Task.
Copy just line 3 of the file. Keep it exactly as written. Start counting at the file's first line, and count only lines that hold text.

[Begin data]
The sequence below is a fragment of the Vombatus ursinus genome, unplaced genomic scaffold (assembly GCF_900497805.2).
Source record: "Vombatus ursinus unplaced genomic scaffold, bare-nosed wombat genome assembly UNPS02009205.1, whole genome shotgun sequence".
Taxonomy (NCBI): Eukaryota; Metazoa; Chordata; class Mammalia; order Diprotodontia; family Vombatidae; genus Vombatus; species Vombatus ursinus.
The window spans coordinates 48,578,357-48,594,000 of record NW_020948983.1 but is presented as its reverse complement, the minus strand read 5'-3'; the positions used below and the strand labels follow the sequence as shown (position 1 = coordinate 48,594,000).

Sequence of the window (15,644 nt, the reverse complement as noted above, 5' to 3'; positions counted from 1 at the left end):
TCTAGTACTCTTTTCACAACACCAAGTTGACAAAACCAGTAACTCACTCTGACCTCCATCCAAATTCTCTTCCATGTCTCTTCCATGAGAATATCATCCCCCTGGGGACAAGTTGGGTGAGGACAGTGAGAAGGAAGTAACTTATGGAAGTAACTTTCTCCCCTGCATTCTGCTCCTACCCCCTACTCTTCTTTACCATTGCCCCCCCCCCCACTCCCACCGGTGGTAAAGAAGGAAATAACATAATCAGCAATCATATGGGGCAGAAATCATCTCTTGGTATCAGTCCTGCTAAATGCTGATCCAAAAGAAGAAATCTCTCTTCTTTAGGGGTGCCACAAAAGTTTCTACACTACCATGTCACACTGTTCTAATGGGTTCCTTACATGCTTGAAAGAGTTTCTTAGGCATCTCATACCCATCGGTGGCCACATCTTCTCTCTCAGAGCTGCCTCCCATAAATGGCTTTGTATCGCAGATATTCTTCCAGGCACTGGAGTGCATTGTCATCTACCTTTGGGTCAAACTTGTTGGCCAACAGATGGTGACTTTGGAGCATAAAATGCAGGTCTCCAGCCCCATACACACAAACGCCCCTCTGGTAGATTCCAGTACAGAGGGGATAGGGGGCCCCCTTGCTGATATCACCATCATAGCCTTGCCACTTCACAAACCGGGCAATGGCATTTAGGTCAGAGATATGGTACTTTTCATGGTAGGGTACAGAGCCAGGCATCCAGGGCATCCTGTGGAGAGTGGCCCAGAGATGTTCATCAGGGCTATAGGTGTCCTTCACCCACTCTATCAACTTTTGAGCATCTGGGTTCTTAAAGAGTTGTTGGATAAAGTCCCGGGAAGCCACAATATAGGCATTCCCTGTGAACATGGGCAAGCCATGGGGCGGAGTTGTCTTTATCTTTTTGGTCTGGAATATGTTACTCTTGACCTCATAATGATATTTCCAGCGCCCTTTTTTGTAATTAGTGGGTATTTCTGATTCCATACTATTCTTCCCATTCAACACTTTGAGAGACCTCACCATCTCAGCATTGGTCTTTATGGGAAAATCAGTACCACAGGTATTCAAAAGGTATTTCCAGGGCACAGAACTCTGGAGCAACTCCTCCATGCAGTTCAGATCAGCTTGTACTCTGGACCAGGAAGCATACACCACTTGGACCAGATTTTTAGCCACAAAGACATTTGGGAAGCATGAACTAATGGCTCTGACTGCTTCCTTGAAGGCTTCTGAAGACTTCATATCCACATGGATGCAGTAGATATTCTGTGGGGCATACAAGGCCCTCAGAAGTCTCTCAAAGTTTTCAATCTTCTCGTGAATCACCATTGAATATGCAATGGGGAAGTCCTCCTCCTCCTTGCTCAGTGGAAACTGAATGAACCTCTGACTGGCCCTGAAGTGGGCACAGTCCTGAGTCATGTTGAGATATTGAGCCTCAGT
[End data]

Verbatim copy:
Taxonomy (NCBI): Eukaryota; Metazoa; Chordata; class Mammalia; order Diprotodontia; family Vombatidae; genus Vombatus; species Vombatus ursinus.